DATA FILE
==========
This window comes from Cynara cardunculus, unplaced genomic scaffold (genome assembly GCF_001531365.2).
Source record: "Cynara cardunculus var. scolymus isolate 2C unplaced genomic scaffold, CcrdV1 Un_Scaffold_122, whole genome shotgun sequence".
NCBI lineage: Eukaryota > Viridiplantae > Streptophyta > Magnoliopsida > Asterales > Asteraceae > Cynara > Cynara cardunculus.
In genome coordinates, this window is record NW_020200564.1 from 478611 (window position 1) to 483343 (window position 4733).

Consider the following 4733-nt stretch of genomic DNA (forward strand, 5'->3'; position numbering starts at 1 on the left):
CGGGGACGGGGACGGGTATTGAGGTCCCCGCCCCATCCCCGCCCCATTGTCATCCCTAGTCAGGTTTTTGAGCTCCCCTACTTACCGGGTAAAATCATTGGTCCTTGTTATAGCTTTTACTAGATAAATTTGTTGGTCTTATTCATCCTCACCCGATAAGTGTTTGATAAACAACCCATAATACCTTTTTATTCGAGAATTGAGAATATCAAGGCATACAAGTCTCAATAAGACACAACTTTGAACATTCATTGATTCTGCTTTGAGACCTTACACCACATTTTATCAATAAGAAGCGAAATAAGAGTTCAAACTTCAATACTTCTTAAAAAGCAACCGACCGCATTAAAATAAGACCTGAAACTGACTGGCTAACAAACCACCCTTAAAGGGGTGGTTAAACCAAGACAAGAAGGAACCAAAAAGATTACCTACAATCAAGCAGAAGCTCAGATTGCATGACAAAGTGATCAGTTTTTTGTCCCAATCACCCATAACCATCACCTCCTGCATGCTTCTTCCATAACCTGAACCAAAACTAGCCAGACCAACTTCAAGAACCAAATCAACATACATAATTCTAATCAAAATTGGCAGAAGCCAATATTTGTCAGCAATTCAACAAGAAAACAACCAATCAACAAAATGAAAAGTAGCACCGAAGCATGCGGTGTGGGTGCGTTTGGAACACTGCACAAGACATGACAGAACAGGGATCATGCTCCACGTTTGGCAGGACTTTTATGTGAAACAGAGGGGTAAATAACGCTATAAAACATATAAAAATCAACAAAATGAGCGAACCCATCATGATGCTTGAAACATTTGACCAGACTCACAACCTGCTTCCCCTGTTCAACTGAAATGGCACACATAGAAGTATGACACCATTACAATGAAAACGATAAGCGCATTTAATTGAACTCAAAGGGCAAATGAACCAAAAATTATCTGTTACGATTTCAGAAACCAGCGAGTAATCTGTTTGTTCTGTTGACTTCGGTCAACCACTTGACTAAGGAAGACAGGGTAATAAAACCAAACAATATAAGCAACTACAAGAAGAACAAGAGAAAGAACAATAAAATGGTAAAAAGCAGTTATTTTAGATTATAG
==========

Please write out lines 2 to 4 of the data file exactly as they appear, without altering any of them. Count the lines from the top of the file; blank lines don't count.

Source record: "Cynara cardunculus var. scolymus isolate 2C unplaced genomic scaffold, CcrdV1 Un_Scaffold_122, whole genome shotgun sequence".
NCBI lineage: Eukaryota > Viridiplantae > Streptophyta > Magnoliopsida > Asterales > Asteraceae > Cynara > Cynara cardunculus.
In genome coordinates, this window is record NW_020200564.1 from 478611 (window position 1) to 483343 (window position 4733).